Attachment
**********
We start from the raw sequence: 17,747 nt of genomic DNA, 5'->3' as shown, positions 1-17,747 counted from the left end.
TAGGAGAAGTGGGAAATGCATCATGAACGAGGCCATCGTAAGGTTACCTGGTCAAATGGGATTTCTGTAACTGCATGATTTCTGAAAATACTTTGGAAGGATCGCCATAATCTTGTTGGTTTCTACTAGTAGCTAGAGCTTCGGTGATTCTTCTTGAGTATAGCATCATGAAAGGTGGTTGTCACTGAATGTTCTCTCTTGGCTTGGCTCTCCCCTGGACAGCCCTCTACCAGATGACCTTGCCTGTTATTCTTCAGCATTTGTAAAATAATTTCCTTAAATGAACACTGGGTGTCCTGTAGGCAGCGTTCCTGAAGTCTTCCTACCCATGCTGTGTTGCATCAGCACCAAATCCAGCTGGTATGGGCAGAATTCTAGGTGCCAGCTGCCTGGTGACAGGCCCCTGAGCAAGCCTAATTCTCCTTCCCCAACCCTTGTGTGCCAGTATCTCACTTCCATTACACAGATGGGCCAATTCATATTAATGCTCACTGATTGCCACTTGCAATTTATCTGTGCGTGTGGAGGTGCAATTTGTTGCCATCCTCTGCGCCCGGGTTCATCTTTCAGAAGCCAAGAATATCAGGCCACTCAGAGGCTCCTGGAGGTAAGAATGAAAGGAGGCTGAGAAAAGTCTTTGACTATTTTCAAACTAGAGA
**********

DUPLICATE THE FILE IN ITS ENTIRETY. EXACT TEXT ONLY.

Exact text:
We start from the raw sequence: 17,747 nt of genomic DNA, 5'->3' as shown, positions 1-17,747 counted from the left end.
TAGGAGAAGTGGGAAATGCATCATGAACGAGGCCATCGTAAGGTTACCTGGTCAAATGGGATTTCTGTAACTGCATGATTTCTGAAAATACTTTGGAAGGATCGCCATAATCTTGTTGGTTTCTACTAGTAGCTAGAGCTTCGGTGATTCTTCTTGAGTATAGCATCATGAAAGGTGGTTGTCACTGAATGTTCTCTCTTGGCTTGGCTCTCCCCTGGACAGCCCTCTACCAGATGACCTTGCCTGTTATTCTTCAGCATTTGTAAAATAATTTCCTTAAATGAACACTGGGTGTCCTGTAGGCAGCGTTCCTGAAGTCTTCCTACCCATGCTGTGTTGCATCAGCACCAAATCCAGCTGGTATGGGCAGAATTCTAGGTGCCAGCTGCCTGGTGACAGGCCCCTGAGCAAGCCTAATTCTCCTTCCCCAACCCTTGTGTGCCAGTATCTCACTTCCATTACACAGATGGGCCAATTCATATTAATGCTCACTGATTGCCACTTGCAATTTATCTGTGCGTGTGGAGGTGCAATTTGTTGCCATCCTCTGCGCCCGGGTTCATCTTTCAGAAGCCAAGAATATCAGGCCACTCAGAGGCTCCTGGAGGTAAGAATGAAAGGAGGCTGAGAAAAGTCTTTGACTATTTTCAAACTAGAGA